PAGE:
AspireIT connects high school and college women with K-12 girls interested in computing to teach younger girls fundamentals in programming and computational thinking - in fun, creative environments.
Susan P. Baier, Director of McCracken County Public Library, writes about community engagement as a key focus of Ready to Code and how her library made this a priority as they designed and facilitated coding classes for youth. Increased engagement leads to increased understanding and support for the project and achieves buy-in from staff, library administration and the community as a whole.
Binary Bracelets is a fun activity for younger teens that teaches them how to make bracelets using binary code. Participants are introduced to the concept of binary code and then they participate in a hands on activity to help them understand this concept of computational thinking.
An example of a poster, created for the Mighty Girl Coders program, to promote activities, recruit participants and advertise the schedule for coding programs being offered.
Everything needed to get started - from an equipment list , skills covered, and time frames for activities - is included in this lesson plan focused on learning how to use Bloxels. The lesson is one in a series focusing on coding for robotics and game design.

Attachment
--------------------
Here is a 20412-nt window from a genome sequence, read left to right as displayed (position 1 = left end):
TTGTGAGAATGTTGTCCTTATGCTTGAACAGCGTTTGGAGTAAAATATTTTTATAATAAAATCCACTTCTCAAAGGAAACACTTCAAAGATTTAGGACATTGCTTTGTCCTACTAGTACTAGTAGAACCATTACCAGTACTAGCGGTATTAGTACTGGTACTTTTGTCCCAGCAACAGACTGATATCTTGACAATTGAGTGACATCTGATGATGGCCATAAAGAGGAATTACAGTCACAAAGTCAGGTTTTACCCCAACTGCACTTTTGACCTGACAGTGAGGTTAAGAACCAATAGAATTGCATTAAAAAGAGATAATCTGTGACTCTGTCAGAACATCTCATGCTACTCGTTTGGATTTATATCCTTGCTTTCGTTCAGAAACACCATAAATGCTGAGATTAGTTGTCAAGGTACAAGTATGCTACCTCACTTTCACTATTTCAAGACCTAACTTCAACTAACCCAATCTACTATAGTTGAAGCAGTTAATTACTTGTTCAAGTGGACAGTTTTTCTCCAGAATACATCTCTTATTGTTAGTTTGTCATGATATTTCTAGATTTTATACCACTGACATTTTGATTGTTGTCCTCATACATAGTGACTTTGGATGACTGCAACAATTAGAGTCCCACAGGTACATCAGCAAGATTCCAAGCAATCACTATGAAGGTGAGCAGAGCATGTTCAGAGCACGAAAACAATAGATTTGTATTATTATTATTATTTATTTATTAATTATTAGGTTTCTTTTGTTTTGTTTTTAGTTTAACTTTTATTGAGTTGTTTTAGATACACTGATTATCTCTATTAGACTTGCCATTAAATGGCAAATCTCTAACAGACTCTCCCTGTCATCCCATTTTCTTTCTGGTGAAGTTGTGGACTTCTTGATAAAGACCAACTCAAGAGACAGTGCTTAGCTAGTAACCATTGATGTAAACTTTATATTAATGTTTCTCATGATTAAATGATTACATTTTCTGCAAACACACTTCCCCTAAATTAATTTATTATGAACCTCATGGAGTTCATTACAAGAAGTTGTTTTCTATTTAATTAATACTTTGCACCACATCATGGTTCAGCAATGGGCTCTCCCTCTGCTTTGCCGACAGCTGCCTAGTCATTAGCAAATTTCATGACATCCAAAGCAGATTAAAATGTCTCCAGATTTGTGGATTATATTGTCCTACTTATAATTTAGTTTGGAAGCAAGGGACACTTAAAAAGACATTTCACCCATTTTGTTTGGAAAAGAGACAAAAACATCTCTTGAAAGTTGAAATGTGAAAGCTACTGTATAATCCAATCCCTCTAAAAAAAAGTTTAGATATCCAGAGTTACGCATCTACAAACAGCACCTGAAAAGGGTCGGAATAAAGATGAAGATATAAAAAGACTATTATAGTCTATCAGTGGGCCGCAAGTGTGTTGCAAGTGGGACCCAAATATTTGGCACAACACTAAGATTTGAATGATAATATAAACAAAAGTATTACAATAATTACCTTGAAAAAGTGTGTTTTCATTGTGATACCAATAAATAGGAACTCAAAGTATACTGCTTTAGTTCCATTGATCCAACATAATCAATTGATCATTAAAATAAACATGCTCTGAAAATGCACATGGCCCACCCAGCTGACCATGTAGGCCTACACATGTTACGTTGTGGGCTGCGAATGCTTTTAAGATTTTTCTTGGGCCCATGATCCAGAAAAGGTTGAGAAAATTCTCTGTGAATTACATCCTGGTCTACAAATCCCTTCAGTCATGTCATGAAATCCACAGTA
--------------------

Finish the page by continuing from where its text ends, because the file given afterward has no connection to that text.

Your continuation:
Maryvale High School (AZ) has approximately 3000 students, 91% of whom are Hispanic/Latinx. 86% of students are eligible for subsidized lunch. Although we offer computer science (CS) AP classes, only about 5% of students take these courses. How can we ensure that more of our students have exposure to and opportunities for computational thinking (CT)?
This article clearly articulates what computational thinking is, how it relates to coding, and how educators can support CT skills in formal and informal learning environments for young children.
The CSTA K–12 Computer Science Standards delineate a core set of learning objectives designed to provide the foundation for a complete computer science curriculum and its implementation at the K–12 level.
This Belgrade News (Montana) article describes how Belgrade Community Library supports youth to develop and showcase games through creativity and problem solving with help from peers and mentors.
An example of a recruitment flyer designed to encourage participation from underrepresented groups in coding opportunities.